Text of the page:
Credit Card Issuers Charged $12 Billion in Late Fees in 2020, CFPB Report Finds

Subprime credit users were hit hardest as top issuers charge the maximum fees.

A new report from the Consumer Financial Protection Bureau (CFPB) highlights how much credit card issuers rely on late fees, which disproportionately impact subprime credit borrowers and private label card users, low-income individuals, and communities of color.

The report focuses on the $12 billion that credit card companies charged customers in 2020 amid widespread economic uncertainty due to the coronavirus pandemic.

Key Takeaways

  • Credit card issuers charged $12 billion in late fees in 2020 while tens of millions of American workers were left unemployed or furloughed.
  • Consumers with subprime credit cards and private label store cards are particularly susceptible, especially in relation to their credit limits.
  • The report also highlights that consumers living in low-income and majority-Black communities are disproportionately impacted by credit card late fees.

CFPB Report Highlights How Credit Card Issuers Rely on Late Fees

The CFPB released a report this week on how credit card companies handled late payments in 2020 when the coronavirus pandemic and ensuing economic uncertainty dominated everyday life in the U.S.

According to the federal agency's report, credit card companies raked in $12 billion in late fees that year. The report also found that late fee volume dropped shortly after consumers received their stimulus checks in 2020 and 2021, particularly for credit card users with low credit scores. The agency interprets the data to suggest that the fees are a penalty for low-income households rather than an incentive to pay on time.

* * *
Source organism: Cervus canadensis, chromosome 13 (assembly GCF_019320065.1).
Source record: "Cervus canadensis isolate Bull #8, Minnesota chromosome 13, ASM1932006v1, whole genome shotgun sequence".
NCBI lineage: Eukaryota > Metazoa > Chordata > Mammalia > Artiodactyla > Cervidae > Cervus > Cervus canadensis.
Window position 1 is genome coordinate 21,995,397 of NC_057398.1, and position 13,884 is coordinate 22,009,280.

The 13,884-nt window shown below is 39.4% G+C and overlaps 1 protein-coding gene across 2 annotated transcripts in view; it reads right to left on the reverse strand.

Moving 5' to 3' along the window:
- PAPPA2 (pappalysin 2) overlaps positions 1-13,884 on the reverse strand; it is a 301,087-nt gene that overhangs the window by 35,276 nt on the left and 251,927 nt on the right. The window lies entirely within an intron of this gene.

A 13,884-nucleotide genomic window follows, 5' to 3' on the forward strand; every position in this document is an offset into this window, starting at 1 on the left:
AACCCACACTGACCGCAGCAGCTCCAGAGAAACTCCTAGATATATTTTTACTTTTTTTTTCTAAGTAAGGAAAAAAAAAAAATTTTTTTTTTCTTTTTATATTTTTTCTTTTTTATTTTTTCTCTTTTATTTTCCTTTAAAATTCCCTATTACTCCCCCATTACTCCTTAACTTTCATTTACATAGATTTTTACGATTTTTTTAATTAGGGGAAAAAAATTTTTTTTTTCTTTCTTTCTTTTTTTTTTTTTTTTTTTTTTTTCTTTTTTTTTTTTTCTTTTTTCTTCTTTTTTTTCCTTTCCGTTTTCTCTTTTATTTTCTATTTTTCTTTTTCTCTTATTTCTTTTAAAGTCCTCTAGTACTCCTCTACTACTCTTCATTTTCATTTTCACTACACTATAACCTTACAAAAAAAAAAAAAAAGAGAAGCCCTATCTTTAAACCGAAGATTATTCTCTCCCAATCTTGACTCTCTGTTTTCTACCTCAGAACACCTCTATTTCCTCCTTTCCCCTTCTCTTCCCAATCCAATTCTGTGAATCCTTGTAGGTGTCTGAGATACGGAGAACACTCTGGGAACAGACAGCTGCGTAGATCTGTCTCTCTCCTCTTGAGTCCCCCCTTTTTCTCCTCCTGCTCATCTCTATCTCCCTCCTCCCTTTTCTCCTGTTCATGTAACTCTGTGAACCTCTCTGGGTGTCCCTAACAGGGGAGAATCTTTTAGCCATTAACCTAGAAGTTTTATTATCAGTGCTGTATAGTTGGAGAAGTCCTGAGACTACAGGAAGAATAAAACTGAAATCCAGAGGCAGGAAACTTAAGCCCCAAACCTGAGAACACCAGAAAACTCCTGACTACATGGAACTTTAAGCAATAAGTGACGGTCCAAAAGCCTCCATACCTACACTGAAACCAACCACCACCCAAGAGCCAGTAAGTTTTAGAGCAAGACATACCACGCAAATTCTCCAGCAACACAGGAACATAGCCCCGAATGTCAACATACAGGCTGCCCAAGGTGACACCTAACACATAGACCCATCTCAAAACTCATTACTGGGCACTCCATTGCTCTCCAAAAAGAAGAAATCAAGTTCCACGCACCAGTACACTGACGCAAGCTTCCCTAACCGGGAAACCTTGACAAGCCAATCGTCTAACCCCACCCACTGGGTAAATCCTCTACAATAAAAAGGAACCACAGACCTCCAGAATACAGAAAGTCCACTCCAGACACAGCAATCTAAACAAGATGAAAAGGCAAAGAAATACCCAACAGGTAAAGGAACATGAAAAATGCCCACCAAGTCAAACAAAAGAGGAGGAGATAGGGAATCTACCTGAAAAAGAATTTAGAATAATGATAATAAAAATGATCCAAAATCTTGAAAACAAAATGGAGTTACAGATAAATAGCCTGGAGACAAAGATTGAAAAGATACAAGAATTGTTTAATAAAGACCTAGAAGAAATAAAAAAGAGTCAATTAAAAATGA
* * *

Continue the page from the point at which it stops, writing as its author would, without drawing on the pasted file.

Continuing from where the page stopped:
Other key findings of the report include:

  • Most card issuers charge at or near the maximum amount allowed: 18 of the top credit card issuers in the U.S. have set their late fees at or near the maximum amount allowable by the Credit CARD Act of 2009—that's $30 for the first late payment and $41 for subsequent late payments within six billing cycles.
  • Subprime and private label card users get hit particularly hard: On average, consumers with deep subprime credit card accounts pay $138 in late fees per year, accounting for 11% of their balances compared to 0.8% for super-prime accounts because of lower credit limits. Additionally, late fees make up a staggering 91% of all consumer fees charged by private label credit cards and 25% of total interest and fees. In comparison, late fees make up 45% of all consumer fees and 7% of total interest and fees on general-purpose credit cards.
  • Disadvantaged and minority communities share more of the burden: The report found that card users in the country's poorest neighborhoods paid double the amount in late fees as card users in the richest neighborhoods in 2019. Additionally, card users in majority-Black neighborhoods paid more in late fees for each card they had compared to majority-white neighborhoods. Finally, those who live in areas with the lowest rates of economic mobility paid roughly $10 more in late fee charges for each account than people living in the communities with the highest economic mobility rates.

The CFPB expects credit card issuers to hike their late fees even further, citing an immunity provision in the CARD Act that adjusts the maximum fees annually based on inflation. The agency recommends visiting its website to learn more about late payment fees and other "junk fees" and to share your experience.

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  1. Federal Register. "Truth in Lending (Regulation Z) Annual Threshold Adjustments (Credit Cards, HOEPA, and Qualified Mortgages)."

  2. Consumer Financial Protection Bureau. "Credit card late fees."